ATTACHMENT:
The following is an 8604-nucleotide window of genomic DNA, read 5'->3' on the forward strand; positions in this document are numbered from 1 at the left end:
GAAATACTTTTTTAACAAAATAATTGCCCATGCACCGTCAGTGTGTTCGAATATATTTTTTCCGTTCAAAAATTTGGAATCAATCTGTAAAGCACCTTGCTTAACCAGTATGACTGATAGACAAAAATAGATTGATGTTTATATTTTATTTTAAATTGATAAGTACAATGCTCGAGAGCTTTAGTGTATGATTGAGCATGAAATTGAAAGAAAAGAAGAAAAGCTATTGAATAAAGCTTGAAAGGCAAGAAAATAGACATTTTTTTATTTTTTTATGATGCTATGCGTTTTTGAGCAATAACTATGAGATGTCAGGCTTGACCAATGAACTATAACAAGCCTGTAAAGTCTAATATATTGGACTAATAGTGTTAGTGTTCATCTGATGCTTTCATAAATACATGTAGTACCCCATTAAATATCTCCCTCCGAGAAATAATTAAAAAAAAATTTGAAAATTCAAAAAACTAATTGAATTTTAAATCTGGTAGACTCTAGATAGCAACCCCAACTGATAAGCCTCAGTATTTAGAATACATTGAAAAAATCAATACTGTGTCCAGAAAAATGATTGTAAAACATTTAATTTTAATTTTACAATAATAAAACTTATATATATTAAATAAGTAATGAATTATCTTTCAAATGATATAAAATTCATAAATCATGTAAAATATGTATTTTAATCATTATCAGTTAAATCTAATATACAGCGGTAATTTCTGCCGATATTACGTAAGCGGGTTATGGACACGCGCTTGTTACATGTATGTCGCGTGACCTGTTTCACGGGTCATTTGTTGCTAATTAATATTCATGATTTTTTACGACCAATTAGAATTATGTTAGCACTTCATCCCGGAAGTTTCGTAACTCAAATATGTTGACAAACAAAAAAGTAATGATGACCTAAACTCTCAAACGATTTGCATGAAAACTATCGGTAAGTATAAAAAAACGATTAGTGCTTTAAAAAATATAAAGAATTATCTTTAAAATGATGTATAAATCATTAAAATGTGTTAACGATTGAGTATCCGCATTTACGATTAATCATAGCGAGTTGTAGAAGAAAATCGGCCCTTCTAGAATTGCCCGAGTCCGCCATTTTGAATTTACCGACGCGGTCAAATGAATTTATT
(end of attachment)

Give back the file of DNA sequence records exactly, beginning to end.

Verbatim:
The following is an 8604-nucleotide window of genomic DNA, read 5'->3' on the forward strand; positions in this document are numbered from 1 at the left end:
GAAATACTTTTTTAACAAAATAATTGCCCATGCACCGTCAGTGTGTTCGAATATATTTTTTCCGTTCAAAAATTTGGAATCAATCTGTAAAGCACCTTGCTTAACCAGTATGACTGATAGACAAAAATAGATTGATGTTTATATTTTATTTTAAATTGATAAGTACAATGCTCGAGAGCTTTAGTGTATGATTGAGCATGAAATTGAAAGAAAAGAAGAAAAGCTATTGAATAAAGCTTGAAAGGCAAGAAAATAGACATTTTTTTATTTTTTTATGATGCTATGCGTTTTTGAGCAATAACTATGAGATGTCAGGCTTGACCAATGAACTATAACAAGCCTGTAAAGTCTAATATATTGGACTAATAGTGTTAGTGTTCATCTGATGCTTTCATAAATACATGTAGTACCCCATTAAATATCTCCCTCCGAGAAATAATTAAAAAAAAATTTGAAAATTCAAAAAACTAATTGAATTTTAAATCTGGTAGACTCTAGATAGCAACCCCAACTGATAAGCCTCAGTATTTAGAATACATTGAAAAAATCAATACTGTGTCCAGAAAAATGATTGTAAAACATTTAATTTTAATTTTACAATAATAAAACTTATATATATTAAATAAGTAATGAATTATCTTTCAAATGATATAAAATTCATAAATCATGTAAAATATGTATTTTAATCATTATCAGTTAAATCTAATATACAGCGGTAATTTCTGCCGATATTACGTAAGCGGGTTATGGACACGCGCTTGTTACATGTATGTCGCGTGACCTGTTTCACGGGTCATTTGTTGCTAATTAATATTCATGATTTTTTACGACCAATTAGAATTATGTTAGCACTTCATCCCGGAAGTTTCGTAACTCAAATATGTTGACAAACAAAAAAGTAATGATGACCTAAACTCTCAAACGATTTGCATGAAAACTATCGGTAAGTATAAAAAAACGATTAGTGCTTTAAAAAATATAAAGAATTATCTTTAAAATGATGTATAAATCATTAAAATGTGTTAACGATTGAGTATCCGCATTTACGATTAATCATAGCGAGTTGTAGAAGAAAATCGGCCCTTCTAGAATTGCCCGAGTCCGCCATTTTGAATTTACCGACGCGGTCAAATGAATTTATT